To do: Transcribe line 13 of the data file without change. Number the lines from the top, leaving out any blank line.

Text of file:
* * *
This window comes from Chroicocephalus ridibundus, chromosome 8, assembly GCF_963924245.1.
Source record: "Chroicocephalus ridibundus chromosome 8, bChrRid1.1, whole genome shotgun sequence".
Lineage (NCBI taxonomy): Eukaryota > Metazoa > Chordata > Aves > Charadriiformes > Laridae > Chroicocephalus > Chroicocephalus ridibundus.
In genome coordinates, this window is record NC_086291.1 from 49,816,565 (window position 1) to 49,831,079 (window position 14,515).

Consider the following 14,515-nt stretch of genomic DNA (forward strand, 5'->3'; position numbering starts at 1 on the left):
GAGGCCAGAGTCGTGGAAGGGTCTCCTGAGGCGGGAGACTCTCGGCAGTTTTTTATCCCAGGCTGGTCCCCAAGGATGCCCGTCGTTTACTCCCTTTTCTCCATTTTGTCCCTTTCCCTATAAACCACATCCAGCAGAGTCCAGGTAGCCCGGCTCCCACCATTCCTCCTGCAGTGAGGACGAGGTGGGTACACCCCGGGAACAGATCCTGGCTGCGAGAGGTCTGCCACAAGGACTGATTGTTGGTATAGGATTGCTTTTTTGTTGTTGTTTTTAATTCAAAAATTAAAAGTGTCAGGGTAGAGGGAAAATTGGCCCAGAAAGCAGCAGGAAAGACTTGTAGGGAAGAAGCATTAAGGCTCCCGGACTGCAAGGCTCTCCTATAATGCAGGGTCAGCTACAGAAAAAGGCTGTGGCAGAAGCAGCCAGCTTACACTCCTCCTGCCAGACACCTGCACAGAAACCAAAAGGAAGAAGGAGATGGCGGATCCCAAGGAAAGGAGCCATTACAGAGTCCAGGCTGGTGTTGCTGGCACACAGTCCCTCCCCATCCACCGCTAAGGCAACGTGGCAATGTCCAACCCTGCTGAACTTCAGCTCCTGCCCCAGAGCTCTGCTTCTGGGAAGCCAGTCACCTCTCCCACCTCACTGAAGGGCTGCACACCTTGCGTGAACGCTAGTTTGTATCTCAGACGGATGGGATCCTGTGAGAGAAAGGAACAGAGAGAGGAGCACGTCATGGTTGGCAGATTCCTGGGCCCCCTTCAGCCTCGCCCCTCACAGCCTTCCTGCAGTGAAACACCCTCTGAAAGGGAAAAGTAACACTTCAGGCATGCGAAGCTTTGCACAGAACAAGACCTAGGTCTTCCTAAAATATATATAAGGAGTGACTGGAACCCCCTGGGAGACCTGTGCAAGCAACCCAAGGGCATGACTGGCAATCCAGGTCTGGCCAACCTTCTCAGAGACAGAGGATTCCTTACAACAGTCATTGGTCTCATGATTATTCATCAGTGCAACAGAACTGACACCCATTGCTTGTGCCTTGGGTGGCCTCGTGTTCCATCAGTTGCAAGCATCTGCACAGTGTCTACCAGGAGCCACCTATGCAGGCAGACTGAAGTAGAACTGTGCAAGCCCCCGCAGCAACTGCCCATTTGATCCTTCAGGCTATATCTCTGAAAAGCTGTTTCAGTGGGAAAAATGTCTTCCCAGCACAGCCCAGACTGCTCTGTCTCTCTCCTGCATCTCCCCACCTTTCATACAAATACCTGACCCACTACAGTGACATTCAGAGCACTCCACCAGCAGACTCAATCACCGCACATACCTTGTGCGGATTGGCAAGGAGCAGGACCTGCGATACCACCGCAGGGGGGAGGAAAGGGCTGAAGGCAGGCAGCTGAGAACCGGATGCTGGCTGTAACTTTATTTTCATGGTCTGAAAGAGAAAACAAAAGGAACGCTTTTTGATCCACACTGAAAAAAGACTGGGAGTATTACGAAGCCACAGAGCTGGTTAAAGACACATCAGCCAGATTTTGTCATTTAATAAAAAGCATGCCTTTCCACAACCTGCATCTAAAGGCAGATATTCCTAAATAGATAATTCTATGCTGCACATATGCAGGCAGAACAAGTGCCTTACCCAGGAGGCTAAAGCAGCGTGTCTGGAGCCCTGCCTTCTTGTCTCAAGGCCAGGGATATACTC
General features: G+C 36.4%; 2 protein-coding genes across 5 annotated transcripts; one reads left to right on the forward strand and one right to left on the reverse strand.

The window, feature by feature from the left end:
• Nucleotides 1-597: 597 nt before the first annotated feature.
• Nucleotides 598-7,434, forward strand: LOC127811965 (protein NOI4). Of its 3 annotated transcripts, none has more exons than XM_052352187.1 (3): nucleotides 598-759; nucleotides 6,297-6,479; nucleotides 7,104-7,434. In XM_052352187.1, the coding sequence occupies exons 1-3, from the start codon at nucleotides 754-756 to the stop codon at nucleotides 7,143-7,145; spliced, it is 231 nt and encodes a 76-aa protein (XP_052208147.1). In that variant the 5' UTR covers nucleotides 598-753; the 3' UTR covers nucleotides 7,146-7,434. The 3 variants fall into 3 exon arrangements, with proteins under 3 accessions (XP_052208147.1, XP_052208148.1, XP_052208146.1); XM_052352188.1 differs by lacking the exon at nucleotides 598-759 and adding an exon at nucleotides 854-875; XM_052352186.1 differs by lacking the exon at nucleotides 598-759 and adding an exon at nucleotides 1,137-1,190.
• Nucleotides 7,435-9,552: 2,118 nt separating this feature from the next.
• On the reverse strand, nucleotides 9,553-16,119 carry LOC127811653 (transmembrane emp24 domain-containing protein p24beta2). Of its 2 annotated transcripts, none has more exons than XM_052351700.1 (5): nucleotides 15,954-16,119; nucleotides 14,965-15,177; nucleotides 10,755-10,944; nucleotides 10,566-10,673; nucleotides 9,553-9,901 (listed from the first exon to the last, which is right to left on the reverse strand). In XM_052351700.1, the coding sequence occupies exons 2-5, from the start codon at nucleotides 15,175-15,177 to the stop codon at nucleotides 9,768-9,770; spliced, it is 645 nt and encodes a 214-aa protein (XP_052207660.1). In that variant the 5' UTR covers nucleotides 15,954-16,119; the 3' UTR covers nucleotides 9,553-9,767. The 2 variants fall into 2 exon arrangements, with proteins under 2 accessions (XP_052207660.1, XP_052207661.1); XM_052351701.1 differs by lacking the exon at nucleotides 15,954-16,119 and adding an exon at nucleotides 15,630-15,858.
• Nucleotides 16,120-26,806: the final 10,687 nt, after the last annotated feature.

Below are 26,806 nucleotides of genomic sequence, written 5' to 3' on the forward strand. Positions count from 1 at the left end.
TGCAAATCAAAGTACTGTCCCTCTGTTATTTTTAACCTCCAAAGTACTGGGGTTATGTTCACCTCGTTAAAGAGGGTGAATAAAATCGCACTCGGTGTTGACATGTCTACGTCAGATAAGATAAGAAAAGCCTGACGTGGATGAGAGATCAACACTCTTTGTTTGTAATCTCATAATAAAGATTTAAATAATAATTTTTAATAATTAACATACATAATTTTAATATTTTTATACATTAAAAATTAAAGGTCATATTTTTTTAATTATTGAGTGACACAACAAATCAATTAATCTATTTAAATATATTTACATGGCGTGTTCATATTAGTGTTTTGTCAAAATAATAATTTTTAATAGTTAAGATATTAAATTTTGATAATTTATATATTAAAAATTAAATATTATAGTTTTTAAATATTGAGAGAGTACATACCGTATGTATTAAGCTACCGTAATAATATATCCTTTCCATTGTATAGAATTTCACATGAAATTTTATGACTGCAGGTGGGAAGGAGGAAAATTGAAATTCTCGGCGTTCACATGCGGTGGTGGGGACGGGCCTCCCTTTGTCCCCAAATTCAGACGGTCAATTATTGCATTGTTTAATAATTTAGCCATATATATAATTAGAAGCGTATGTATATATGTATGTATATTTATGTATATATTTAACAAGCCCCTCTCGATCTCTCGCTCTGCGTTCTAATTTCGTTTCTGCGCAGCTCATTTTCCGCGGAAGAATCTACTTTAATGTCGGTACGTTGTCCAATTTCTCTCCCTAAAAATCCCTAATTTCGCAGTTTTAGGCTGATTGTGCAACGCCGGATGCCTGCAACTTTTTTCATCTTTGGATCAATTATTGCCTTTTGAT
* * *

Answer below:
• Nucleotides 16,120-26,806: the final 10,687 nt, after the last annotated feature.